The benefits run both ways – but the OfS should not expect colleges to drive school improvement, writes Marion Plant
“Universities and colleges have a moral duty to put their shoulder to the wheel of improving that wider community they sit within, and as both educational and civic institutions, improving attainment in our schools is an essential part of that work.”
These were the words spoken on Tuesday by the new director for fair access and participation at the Office for Students, John Blake.
I agree strongly with that statement, and I will explain how and why. The more interesting and complicated part is how a college goes about it.
I am in the slightly unusual position as a college leader because I am also the chief executive of a multi-academy trust. We have four mainstream secondary schools in the trust. We also have a sizeable 14-16 provision at the college – alternative provision and home educated.
First of all, I am concerned that the education system is so fragmented that if you are a parent, there is very little clear coherence about the route your child should take through education and ultimately into work.
It is the moral duty, of all those in the system, including those who fund us in government, to create greater coherence in the system.
So if we are talking about colleges getting involved with schools, it should be all about about building coherent pathways into meaningful work. Closer partnership also allows seamless sharing of information at all stages, particularly for young people with SEND.
Colleges as institutions hugely benefit when they work closely with schools. For example, we have learnt a lot from our schools about best practice in English and maths GCSE.
We support thousands of young people and adults to re-sit GCSEs in English and maths, but recruiting great teachers is challenging because of pay disparities. Working together to improve performance before entering college helps close that attainment gap.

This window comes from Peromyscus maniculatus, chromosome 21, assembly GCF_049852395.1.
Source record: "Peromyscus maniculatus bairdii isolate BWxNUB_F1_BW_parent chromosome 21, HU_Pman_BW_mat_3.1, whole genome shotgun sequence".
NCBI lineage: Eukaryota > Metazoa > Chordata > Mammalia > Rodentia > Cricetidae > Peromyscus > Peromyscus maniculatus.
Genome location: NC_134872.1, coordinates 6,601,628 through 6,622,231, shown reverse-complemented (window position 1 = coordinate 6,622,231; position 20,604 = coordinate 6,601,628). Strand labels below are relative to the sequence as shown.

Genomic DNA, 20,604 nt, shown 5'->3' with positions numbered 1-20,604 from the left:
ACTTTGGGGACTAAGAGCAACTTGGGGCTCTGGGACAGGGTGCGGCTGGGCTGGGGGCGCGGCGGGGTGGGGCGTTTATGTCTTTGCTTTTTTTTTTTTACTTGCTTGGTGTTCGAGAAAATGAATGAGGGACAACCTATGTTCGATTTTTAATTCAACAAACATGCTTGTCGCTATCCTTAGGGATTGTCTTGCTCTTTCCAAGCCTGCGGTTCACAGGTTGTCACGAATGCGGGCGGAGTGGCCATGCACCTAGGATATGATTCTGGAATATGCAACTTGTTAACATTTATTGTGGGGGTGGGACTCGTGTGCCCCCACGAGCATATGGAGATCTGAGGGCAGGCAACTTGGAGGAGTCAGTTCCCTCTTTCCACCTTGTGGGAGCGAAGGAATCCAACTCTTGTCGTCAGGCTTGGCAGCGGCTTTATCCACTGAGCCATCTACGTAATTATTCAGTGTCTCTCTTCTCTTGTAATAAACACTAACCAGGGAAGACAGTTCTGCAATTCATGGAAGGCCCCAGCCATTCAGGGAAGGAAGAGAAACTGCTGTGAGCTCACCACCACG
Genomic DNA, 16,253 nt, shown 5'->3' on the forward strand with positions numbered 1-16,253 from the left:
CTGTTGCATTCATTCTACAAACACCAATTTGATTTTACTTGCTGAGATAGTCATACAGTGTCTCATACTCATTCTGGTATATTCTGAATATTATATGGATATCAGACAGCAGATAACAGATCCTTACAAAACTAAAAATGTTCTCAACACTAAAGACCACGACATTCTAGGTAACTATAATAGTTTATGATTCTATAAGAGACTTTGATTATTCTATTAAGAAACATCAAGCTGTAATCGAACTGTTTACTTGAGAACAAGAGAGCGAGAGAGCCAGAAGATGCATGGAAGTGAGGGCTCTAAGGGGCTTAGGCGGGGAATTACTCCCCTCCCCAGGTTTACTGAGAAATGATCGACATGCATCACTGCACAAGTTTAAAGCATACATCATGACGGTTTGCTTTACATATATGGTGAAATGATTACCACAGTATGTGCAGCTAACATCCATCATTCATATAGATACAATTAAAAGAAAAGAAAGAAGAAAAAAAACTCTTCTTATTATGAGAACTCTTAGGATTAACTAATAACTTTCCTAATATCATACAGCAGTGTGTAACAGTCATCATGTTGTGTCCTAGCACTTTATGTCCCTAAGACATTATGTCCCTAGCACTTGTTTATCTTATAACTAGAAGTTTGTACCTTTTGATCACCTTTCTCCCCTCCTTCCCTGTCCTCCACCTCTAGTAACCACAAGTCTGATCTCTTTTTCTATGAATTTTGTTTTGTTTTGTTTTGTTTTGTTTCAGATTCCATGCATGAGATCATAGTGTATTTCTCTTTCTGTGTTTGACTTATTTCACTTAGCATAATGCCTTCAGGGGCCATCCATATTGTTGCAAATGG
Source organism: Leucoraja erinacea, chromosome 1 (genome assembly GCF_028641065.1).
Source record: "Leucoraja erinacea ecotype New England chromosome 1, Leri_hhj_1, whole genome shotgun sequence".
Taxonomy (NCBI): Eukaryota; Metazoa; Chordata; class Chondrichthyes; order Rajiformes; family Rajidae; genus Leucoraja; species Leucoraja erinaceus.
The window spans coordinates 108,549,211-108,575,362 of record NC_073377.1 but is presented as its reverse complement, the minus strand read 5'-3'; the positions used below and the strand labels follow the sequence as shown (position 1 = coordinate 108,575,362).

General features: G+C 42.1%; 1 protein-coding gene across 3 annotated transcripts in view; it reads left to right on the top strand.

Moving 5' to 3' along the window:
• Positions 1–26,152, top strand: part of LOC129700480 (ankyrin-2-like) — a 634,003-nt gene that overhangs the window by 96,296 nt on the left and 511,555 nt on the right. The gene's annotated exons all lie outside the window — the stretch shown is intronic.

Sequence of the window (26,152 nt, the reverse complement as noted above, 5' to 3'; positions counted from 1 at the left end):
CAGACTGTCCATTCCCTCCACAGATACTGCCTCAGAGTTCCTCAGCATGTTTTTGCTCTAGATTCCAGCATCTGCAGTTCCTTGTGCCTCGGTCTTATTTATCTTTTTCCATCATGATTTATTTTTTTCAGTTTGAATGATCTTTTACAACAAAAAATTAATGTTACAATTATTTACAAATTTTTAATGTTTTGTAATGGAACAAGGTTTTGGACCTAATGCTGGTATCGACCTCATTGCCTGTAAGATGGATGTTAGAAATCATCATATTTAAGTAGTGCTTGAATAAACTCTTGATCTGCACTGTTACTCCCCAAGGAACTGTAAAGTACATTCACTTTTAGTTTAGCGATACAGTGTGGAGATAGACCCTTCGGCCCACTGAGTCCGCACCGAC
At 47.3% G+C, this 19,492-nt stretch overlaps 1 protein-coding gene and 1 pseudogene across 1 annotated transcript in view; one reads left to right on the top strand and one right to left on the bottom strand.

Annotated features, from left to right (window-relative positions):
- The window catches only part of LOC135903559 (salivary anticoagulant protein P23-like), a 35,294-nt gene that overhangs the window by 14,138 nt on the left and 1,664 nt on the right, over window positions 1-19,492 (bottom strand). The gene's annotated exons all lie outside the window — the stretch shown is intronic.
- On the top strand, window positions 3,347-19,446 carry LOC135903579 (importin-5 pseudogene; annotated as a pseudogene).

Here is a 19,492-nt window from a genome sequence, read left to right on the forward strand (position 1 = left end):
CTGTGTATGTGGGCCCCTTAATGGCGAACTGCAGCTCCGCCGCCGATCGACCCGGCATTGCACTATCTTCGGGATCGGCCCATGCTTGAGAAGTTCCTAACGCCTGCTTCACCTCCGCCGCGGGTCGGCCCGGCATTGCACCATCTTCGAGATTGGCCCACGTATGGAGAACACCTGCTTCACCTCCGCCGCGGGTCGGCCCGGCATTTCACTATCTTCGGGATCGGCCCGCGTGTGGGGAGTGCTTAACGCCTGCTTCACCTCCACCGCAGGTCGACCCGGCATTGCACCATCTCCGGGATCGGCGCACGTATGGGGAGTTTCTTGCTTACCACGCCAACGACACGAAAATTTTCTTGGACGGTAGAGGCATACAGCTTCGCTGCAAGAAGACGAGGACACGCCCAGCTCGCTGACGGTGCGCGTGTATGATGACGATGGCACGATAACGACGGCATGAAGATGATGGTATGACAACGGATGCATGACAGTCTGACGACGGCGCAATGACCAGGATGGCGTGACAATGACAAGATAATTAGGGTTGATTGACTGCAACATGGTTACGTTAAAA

At the same time, schools can benefit from many aspects of college life. For a start, schools are usually smaller than colleges and we are able to provide the backing of a multi-million-pound organisation to help reduce back office costs and improve resilience.
This benefit was clearly felt during the recent lockdowns when vulnerable pupils and key worker children from several local schools attended a ‘”joint provision” at the college’s main campus.
Colleges can also provide a breadth of careers advice and experiences that schools might not have access to otherwise, with recognised qualifications, apprenticeships, supported internships and T Levels. These are often opportunities that school teachers are less knowledgeable about.
At the same time, schools can themselves provide work experience opportunities for FE students, which is a growing need, given T Level work experience requirements. Schools have digital IT teams, childcare learning opportunities, and so on.
FE staff can also benefit through continuous development opportunities. We have a SENDCO, for instance, who has worked across the age range of schools and colleges to extend their understanding of learner development across different age groups.
Colleges can deliver adult education through schools
One important possibility is colleges delivering adult education through schools. This is often missed in conversations about school improvement.
Adult education with parents or carers at a school is a hugely powerful way of improving skills and confidence within local communities and also improving a student’s own attainment.
The question then is: is all this already happening in FE? Does the OfS need to call for this?
We perhaps do a lot more work with schools than the average college, but we are not unique. Many colleges work closely with schools.
However, leaders and FE staff should recognise that, yes, there is a funding disparity between schools and colleges, but supporting schools has a moral purpose, and a clear business benefit.
I suspect the OfS doesn’t realise how much work some colleges are already doing with schools.
But we should recognise that the experts in school improvement specifically are school teachers. Where I would urge caution is around any suggestions colleges get involved in intervention in school improvement.